Identity

Telling a Damn Good Story without Words

I was playing a game with two toddlers and another adult. Everybody understood the rules: walk around until you’re instructed to sit down on your choice of colorful silk scarves spread out on the ground. And then we’ll take turns telling stories based on the color we’re each sitting on.

The younger of the two little girls doesn’t yet talk much in a traditional, technically accurate way, though she has specific sounds and understands any and everything. The other three of us have quite a lot to say,

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Why Are So Many People Pissed Off about Miss America?

An Indian-American woman was crowned Miss America this fall. And her coronation led to a firestorm of angry, cruel venting on social media, the perfect platform for cowardly people to spew venom anonymously without repercussion.

A few points:

  • America’s white majority is diminishing, and we’re richer for the diversity.
  • Fear of losing one’s (perceived) position often motivates hate speech. It seems like we’re all looking for someone whom we can consider inferior to ourselves or our people.

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An Off-Key Addition to the Choir

I can’t sing. Not reliably. Sometimes I have thought it was my imagination… but generally, down deep, I’ve been pretty sure this is right.

I love to sing, and I do it, but when I least expect it an awkward squeak or a loud note that doesn’t blend quite right with those around me comes out.

I was in the church choir back at First Presbyterian Church in Atlanta, Georgia when I was young. And I bow down and kiss the feet of the choir director,

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The Human Touch

I was interested to read about the Loebner Prize competition in which humans try to persuade a panel of scientists that they are human. Judges have typed conversations with people and with computers, and they attempt to tell them apart. In the 2008 iteration of the competition, the judges were fooled 25 percent of the time by these “chatbots.” This Smithsonian article is interesting in describing the ways we all interact regularly with humans and with computer fakes and how we generally (hopefully) know the difference.

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Seeing with the Heart

“Here is my secret. It is very simple. It is only with the heart that one can see rightly; what is essential is invisible to the eye.” 

I’ve always loved this quote from Antoine de Saint-Exupéry’s The Little Prince, which I read and reread as a child.

I was in a coffee shop on a hot summer day. A beautiful young woman walked in. She was the sort of creature who causes heads to turn wherever she goes.

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Ball Marks at the French Open, or What Do YOU Have Eyes to See?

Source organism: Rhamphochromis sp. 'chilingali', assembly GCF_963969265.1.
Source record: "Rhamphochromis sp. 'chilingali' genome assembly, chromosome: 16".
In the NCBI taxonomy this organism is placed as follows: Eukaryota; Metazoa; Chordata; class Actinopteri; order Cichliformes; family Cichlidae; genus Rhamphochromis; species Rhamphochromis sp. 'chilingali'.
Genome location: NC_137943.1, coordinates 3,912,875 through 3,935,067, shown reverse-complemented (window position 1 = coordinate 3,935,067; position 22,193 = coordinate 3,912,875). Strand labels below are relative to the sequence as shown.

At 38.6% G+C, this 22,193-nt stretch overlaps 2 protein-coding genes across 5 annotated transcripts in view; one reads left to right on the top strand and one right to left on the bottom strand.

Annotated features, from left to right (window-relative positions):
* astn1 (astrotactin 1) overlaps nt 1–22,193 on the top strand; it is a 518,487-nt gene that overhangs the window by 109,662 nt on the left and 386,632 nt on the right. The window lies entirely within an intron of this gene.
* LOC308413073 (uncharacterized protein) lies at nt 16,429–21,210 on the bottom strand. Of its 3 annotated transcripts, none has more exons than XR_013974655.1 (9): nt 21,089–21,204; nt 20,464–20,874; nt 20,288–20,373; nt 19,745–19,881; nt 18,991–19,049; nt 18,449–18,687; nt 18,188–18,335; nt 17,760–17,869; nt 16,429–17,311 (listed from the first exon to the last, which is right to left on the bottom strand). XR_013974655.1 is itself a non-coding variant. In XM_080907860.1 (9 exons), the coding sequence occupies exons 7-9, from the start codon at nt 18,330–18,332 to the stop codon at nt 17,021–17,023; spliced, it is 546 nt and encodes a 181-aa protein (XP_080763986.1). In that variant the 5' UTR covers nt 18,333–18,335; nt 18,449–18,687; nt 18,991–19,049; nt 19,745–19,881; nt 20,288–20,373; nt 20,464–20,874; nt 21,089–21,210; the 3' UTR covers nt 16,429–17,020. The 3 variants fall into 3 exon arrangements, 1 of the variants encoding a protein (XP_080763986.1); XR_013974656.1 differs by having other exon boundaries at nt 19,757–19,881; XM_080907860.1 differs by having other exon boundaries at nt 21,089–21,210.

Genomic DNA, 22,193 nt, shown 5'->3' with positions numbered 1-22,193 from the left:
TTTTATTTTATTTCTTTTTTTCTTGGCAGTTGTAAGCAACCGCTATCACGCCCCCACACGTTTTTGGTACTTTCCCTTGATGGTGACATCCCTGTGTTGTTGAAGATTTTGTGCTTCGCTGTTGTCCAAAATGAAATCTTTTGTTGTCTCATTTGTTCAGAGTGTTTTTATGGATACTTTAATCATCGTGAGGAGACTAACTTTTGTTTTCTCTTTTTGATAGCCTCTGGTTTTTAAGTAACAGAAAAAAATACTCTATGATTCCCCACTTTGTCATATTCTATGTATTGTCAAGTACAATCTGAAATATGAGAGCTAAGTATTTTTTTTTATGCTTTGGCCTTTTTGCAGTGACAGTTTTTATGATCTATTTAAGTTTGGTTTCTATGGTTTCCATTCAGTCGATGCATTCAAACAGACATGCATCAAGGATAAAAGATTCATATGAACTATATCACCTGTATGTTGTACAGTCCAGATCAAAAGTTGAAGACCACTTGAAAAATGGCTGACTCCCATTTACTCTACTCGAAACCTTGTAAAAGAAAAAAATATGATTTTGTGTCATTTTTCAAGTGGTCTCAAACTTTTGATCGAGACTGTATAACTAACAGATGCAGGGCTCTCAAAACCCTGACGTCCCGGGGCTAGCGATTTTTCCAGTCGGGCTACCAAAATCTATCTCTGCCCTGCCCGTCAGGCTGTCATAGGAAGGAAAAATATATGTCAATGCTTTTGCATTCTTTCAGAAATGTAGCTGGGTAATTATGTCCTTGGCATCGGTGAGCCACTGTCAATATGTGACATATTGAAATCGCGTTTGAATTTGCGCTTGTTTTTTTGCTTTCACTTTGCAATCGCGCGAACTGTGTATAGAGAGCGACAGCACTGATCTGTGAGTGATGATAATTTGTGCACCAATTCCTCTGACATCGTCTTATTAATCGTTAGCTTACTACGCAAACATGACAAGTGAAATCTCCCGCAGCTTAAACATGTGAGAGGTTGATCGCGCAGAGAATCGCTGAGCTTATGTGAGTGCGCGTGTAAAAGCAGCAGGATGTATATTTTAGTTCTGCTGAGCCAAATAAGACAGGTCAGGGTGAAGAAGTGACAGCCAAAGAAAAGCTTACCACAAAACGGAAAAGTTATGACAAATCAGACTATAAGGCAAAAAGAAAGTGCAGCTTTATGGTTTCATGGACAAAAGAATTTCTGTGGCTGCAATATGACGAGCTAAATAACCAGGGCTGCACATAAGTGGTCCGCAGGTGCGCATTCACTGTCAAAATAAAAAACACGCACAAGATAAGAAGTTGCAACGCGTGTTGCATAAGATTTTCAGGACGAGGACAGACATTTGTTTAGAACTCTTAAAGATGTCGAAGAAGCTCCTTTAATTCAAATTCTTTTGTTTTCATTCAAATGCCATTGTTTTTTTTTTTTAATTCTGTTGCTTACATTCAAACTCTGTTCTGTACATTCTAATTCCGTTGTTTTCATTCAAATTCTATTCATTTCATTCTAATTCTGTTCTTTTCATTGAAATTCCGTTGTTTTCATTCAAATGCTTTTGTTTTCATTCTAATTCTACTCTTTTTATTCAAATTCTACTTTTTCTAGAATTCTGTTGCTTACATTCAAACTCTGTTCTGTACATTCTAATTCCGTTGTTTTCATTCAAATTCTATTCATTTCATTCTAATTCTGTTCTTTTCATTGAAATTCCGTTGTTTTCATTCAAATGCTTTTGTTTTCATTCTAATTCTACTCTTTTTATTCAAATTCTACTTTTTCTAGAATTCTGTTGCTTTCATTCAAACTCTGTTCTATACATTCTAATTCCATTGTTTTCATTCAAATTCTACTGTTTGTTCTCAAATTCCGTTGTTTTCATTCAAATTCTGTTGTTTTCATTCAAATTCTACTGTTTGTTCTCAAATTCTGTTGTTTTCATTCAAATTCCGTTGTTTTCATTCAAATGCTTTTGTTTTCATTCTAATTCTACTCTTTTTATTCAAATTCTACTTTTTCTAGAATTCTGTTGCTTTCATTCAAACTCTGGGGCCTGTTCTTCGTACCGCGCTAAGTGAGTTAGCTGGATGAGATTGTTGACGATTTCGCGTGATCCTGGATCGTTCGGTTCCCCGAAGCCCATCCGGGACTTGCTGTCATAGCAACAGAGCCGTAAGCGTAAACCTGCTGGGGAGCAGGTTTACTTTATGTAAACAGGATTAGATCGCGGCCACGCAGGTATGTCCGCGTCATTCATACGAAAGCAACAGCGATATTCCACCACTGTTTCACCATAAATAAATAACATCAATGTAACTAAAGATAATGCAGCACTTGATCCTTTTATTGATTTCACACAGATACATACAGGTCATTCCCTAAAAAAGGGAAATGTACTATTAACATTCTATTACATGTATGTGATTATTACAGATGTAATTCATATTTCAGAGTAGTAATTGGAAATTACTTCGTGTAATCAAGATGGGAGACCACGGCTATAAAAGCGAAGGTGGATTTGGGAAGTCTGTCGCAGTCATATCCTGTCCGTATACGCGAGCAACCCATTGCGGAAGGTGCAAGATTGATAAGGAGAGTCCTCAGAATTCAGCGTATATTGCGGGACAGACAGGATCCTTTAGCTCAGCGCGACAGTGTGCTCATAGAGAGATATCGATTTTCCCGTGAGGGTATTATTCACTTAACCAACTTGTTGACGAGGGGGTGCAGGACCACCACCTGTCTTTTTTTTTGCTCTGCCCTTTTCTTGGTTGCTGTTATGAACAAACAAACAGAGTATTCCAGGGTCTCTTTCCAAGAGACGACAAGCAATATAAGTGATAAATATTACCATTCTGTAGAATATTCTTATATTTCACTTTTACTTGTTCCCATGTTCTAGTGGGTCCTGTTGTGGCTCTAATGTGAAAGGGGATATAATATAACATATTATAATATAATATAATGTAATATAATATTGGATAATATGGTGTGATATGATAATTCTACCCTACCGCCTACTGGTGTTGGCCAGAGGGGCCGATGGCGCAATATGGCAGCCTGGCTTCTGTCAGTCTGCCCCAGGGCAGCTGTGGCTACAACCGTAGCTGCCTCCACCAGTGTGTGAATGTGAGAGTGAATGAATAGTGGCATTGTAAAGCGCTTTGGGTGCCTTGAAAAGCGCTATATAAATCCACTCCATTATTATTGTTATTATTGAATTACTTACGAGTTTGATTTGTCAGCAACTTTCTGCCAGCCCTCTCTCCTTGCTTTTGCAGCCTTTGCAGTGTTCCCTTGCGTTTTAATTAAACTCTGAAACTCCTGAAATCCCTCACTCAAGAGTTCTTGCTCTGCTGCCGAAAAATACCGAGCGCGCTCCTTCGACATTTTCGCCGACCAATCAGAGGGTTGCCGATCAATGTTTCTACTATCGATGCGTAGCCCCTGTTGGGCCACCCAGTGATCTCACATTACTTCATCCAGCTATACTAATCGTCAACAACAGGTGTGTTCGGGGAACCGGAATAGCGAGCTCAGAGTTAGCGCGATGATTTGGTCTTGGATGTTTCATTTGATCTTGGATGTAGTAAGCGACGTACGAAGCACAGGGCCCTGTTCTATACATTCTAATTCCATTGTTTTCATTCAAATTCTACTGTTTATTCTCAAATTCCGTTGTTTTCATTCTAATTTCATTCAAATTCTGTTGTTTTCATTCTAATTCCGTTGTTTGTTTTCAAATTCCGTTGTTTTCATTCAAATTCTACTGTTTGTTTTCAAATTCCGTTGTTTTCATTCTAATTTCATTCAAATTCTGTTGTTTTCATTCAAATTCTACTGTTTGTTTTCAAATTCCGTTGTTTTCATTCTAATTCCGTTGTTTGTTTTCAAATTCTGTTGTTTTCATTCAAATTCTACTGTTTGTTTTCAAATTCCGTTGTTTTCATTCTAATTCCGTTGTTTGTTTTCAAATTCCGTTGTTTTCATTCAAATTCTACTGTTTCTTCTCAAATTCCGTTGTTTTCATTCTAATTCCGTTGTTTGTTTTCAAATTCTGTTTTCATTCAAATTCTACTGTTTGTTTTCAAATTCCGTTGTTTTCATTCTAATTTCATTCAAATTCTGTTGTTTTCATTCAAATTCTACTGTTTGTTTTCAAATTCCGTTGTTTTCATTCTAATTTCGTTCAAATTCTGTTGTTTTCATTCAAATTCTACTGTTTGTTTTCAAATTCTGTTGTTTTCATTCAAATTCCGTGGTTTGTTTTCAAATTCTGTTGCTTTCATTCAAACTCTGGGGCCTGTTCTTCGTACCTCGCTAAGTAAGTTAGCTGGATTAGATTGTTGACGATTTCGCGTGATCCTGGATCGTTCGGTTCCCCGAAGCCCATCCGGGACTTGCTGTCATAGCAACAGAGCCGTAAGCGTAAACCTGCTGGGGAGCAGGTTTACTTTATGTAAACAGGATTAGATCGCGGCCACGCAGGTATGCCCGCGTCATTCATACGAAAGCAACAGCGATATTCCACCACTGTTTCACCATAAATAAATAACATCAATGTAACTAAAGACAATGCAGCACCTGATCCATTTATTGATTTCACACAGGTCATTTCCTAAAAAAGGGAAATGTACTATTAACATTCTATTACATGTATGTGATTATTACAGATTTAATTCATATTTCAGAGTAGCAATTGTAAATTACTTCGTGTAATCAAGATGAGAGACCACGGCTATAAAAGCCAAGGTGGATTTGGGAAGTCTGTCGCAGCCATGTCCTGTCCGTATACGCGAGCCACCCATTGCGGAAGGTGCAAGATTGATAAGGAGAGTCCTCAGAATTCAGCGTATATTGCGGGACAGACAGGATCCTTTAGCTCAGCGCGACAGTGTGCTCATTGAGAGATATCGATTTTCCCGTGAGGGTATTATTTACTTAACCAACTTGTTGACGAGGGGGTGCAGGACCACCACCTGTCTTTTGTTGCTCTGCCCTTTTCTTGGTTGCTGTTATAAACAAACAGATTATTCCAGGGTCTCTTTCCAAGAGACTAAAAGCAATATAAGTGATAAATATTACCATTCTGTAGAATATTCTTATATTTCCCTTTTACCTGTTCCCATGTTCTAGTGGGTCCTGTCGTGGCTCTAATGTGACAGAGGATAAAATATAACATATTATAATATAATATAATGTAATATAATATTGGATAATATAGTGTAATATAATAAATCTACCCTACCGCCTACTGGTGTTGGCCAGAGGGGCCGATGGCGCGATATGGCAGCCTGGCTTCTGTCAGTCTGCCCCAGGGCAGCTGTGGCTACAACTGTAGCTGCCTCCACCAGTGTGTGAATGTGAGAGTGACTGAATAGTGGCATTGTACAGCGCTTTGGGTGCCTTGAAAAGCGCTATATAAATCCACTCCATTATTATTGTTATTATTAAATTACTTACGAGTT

It’s time for the French Open again in tennis. I went once; it was thrilling. On those clay courts, line calls are made by examination of the mark that the ball leaves on the court. There’s no high-tech instant reply screen. An expert chair umpire jumps down and trots over to determine the ball’s trajectory and settles a dispute over whether it was in or out, and the point is decided. I found an old New York Times article about it interesting.

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Keeping My Lies Straight

When I was a kid, I saw a book in a store. I didn’t have enough allowance to buy it, but I still remember staring at the paperback cover and journal-like structure of a book in which I was invited to record the lies that I had told so that I’d be able to keep them straight and not expose myself by forgetting what I’d said to someone. It seemed like such a good idea. And so sad at the same time.

I knew I didn’t always tell the truth,

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Places in My Past

“Of the people in my past, fading faces in a waking dream. And though they never seem to last very long, there are faces I remember from the places in my past…. Sometimes I can laugh and cry, and I can’t remember why, but I still love those good times gone by. Hold on to them close or let them go…,” sings James Taylor in his wistful paean to “good times gone by.”

It’s true. You too, I imagine.

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Say What You Want to Say

Do you do it? Do you say what you need to say?

Or are you building up a permanent lump in your throat, a lump around which you talk and around which you’ll need to learn to breathe and then even think?

Speaking from the vantage point of an older age, it seems that the later in life we start saying what we really need to say, the harder it is to do it. Think about how hard it is to speak up in a relationship where the other party has assumed (because you didn’t tell them otherwise) that all is well…

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Art in His Heart

We know what people’s noses look like. And their haircuts. And what they wear is obvious too.

But we sometimes find out that someone is full of art, crammed with soul, packed with stories… and we realize, well, that we all are a wellspring of unexpected surprises. And that the exterior packaging just isn’t an adequate indicator of what’s inside.

Especially if someone works at a job that requires a soul-concealing uniform.

Today I went to the post office,

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